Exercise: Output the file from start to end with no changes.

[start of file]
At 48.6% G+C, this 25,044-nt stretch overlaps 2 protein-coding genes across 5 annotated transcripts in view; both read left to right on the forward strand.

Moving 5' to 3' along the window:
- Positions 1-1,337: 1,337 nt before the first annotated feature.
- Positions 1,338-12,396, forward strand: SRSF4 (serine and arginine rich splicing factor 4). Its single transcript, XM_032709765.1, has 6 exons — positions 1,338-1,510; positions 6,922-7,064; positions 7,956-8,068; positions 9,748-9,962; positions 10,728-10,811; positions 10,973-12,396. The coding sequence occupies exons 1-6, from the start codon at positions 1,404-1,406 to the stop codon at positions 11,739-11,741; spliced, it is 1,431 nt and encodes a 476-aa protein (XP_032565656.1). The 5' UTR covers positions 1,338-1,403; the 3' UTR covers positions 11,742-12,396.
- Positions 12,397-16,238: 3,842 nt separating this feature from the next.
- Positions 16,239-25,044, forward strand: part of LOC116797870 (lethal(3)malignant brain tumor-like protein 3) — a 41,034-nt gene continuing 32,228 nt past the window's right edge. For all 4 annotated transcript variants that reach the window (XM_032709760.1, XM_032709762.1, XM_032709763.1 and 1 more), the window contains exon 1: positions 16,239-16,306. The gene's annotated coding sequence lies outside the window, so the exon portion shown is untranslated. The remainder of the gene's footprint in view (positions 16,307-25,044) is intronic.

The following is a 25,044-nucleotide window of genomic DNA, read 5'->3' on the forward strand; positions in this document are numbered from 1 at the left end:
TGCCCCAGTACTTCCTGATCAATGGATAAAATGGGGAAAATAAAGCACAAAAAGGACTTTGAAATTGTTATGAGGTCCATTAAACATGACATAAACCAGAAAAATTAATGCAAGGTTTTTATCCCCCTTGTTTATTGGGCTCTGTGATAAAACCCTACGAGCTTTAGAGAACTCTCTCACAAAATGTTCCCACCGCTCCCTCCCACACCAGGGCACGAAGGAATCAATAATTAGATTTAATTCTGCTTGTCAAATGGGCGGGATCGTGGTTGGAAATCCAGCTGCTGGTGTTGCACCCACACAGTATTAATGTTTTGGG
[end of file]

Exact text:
At 48.6% G+C, this 25,044-nt stretch overlaps 2 protein-coding genes across 5 annotated transcripts in view; both read left to right on the forward strand.

Moving 5' to 3' along the window:
- Positions 1-1,337: 1,337 nt before the first annotated feature.
- Positions 1,338-12,396, forward strand: SRSF4 (serine and arginine rich splicing factor 4). Its single transcript, XM_032709765.1, has 6 exons — positions 1,338-1,510; positions 6,922-7,064; positions 7,956-8,068; positions 9,748-9,962; positions 10,728-10,811; positions 10,973-12,396. The coding sequence occupies exons 1-6, from the start codon at positions 1,404-1,406 to the stop codon at positions 11,739-11,741; spliced, it is 1,431 nt and encodes a 476-aa protein (XP_032565656.1). The 5' UTR covers positions 1,338-1,403; the 3' UTR covers positions 11,742-12,396.
- Positions 12,397-16,238: 3,842 nt separating this feature from the next.
- Positions 16,239-25,044, forward strand: part of LOC116797870 (lethal(3)malignant brain tumor-like protein 3) — a 41,034-nt gene continuing 32,228 nt past the window's right edge. For all 4 annotated transcript variants that reach the window (XM_032709760.1, XM_032709762.1, XM_032709763.1 and 1 more), the window contains exon 1: positions 16,239-16,306. The gene's annotated coding sequence lies outside the window, so the exon portion shown is untranslated. The remainder of the gene's footprint in view (positions 16,307-25,044) is intronic.

The following is a 25,044-nucleotide window of genomic DNA, read 5'->3' on the forward strand; positions in this document are numbered from 1 at the left end:
TGCCCCAGTACTTCCTGATCAATGGATAAAATGGGGAAAATAAAGCACAAAAAGGACTTTGAAATTGTTATGAGGTCCATTAAACATGACATAAACCAGAAAAATTAATGCAAGGTTTTTATCCCCCTTGTTTATTGGGCTCTGTGATAAAACCCTACGAGCTTTAGAGAACTCTCTCACAAAATGTTCCCACCGCTCCCTCCCACACCAGGGCACGAAGGAATCAATAATTAGATTTAATTCTGCTTGTCAAATGGGCGGGATCGTGGTTGGAAATCCAGCTGCTGGTGTTGCACCCACACAGTATTAATGTTTTGGG